Inheriting A 401(k)

The Pension Protection Act gives 401(k) beneficiaries reprieve from tax burden.


Among the 900-pages of the Pension Protection Act of 2006 lies good news for non spousal beneficiaries of 401(k) plans. The act grants such beneficiaries the ability to roll 401(k) funds they’ve inherited directly into a new inherited IRA established specifically to receive the 401(k) funds.

Spouses have always had this option, including the ability to roll the 401k balance into their own IRA. Non spouse beneficiaries, had to receive the 401(k) funds in whatever manner the plan documents prescribed – usually a lump sum distribution, creating an immediate state and federal tax burden and potentially pushing the beneficiary into a higher income tax bracket.

Beginning in 2007, nonspouse beneficiaries can move the funds to an IRA according to the rules:

1. The transfer must be directly from the 401k to the IRA. If the beneficiary receives a check, taxes kick in, even if the beneficiary deposits the check into the IRA.

2. The IRA must be an inherited IRA in the original 401(k) participant’s name, with the recipient as beneficiary – in other words, the IRA must be titled exactly like the 401(k) account. The 401(k) funds cannot be transferred to the beneficiary’s existing IRA.

3. The beneficiary must be a person or group of people, which can include a trust for the benefit of the beneficiary. The 401(k) funds cannot be transferred to the participant’s estate.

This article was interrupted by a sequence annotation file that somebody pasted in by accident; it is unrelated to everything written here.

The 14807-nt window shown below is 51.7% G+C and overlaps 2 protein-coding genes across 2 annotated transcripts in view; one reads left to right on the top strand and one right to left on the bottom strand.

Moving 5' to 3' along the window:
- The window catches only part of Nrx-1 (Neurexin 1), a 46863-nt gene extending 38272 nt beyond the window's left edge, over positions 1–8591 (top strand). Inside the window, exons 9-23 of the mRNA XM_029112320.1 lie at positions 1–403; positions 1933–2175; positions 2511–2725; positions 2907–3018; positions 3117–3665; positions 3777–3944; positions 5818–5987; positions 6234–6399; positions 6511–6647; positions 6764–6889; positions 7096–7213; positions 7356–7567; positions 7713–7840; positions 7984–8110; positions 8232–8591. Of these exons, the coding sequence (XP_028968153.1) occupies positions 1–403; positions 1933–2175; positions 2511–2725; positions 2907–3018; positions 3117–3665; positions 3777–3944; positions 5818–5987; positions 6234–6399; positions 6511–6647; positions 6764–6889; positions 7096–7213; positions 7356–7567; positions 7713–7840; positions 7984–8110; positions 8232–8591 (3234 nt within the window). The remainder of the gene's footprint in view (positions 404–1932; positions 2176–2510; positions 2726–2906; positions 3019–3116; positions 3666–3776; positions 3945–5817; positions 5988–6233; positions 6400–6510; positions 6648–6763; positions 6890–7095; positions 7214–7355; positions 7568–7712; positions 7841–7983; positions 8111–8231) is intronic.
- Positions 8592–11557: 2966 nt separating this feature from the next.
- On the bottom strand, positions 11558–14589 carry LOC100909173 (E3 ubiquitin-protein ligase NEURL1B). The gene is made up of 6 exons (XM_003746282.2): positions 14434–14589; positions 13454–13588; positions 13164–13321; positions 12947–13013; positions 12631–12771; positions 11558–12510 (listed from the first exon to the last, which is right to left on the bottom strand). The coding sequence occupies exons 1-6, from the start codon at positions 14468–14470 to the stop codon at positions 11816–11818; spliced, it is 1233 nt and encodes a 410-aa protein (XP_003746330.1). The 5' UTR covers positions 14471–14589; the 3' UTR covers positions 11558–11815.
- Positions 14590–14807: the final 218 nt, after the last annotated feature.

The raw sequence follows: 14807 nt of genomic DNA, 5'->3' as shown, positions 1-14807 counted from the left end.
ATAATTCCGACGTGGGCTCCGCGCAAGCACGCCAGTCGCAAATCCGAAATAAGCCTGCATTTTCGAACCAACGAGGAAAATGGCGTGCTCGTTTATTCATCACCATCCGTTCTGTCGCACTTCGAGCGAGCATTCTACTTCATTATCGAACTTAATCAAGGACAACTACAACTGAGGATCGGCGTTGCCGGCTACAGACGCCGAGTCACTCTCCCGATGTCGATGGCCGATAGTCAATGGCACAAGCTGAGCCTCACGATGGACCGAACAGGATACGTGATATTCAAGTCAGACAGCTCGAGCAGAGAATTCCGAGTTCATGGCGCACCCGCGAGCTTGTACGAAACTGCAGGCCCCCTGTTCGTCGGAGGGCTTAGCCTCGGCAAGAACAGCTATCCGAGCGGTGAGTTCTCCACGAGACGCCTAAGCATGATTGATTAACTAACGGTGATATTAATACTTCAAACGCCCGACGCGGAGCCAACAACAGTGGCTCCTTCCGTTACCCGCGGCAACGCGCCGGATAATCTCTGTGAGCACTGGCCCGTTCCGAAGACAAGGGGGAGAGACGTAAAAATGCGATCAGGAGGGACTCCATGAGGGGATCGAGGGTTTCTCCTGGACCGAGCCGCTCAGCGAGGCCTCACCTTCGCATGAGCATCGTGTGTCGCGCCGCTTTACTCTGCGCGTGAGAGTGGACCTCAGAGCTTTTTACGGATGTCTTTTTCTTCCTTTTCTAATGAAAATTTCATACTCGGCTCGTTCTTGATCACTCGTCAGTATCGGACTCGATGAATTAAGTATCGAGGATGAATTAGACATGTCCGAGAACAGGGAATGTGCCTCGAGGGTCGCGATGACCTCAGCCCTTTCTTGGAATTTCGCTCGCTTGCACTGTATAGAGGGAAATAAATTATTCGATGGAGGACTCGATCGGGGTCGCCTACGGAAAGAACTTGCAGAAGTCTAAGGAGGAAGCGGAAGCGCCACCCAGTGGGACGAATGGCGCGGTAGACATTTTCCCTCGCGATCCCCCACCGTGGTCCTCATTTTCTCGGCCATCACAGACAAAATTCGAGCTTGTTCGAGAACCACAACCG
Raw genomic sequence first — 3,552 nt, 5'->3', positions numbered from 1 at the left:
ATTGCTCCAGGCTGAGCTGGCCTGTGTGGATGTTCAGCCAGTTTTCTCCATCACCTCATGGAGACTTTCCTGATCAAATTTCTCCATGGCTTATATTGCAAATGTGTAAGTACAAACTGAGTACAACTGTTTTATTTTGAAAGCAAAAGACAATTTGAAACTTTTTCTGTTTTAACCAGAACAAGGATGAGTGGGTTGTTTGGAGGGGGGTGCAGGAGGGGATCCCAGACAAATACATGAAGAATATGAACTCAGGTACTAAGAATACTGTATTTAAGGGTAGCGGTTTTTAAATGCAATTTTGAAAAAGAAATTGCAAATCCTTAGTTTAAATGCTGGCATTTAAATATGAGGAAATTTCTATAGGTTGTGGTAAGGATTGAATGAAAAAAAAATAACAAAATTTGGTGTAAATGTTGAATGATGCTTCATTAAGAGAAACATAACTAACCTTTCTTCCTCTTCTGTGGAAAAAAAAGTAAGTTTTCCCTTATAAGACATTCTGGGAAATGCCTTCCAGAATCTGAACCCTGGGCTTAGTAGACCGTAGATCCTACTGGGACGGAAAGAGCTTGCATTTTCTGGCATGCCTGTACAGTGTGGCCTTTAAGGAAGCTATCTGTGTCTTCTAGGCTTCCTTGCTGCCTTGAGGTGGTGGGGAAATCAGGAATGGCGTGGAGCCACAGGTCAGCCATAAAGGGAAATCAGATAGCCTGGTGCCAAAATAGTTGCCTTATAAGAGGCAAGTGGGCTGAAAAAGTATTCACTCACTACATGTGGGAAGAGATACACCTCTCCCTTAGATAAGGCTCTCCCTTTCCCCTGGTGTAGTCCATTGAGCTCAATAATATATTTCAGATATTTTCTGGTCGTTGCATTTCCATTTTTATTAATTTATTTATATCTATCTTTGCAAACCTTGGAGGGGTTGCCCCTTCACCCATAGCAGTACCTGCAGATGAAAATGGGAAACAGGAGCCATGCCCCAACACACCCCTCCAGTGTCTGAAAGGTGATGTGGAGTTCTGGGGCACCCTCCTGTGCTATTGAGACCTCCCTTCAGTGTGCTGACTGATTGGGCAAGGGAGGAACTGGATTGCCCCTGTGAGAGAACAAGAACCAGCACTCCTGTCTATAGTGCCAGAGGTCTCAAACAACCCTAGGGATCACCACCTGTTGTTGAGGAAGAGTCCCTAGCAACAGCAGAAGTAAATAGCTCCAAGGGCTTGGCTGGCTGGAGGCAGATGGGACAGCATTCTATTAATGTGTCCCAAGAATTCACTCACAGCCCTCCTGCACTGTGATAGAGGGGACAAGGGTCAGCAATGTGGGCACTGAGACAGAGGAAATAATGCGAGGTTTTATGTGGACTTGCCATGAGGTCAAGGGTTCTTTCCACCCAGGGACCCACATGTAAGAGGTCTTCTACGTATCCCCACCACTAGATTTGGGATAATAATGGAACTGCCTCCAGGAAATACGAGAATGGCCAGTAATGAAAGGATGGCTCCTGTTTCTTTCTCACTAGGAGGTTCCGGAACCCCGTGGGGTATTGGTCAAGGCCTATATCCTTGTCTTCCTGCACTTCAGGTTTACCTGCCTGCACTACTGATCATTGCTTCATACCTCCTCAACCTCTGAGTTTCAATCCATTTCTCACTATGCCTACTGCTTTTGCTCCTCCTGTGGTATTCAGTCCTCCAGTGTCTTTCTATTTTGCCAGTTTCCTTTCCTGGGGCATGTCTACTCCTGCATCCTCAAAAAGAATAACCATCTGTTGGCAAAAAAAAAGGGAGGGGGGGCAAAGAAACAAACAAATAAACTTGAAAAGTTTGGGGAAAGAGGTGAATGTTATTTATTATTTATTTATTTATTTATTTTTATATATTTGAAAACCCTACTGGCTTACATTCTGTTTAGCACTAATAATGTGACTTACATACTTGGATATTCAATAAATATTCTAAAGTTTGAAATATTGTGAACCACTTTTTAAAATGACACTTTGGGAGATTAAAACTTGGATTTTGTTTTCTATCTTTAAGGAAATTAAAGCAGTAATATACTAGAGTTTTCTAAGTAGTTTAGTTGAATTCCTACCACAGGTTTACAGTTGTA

4. The beneficiary must take required minimum distribution (RMD) over his or her life expectancy. Those distributions are taxed as they are taken.

Beneficiaries got another boon with the expansion of rules for 401(k) hardship withdrawals. Existing law allows hardship withdrawals only for the participant,the spouse and legal dependents. The new rules allow participants to withdraw hardship funds for any person listed as a beneficiary of the 401(k).

The above changes also apply to 403(b) plans, typically available to teachers, and 457 retirement savings accounts for government employees.

If you inherit a nonspouse 401(k) account before the end of 2006, ask the employer to hold the distribution until Jan. 1, 2007. The trigger date is the date of the distribution, not the date of the participant’s death. And take extra care to ensure the plan administrator transfers the funds directly to your inherited IRA established to receive them. An error resulting in a check made payable to you will trigger a tax bill in  direct proportion to the size of the account.

An IRA typically will offer more choices than a 401(k) plan. Your financial professional can guide you in selecting investment options for the IRA and help you avoid any missteps in receiving and transferring your 401(K) inheritance.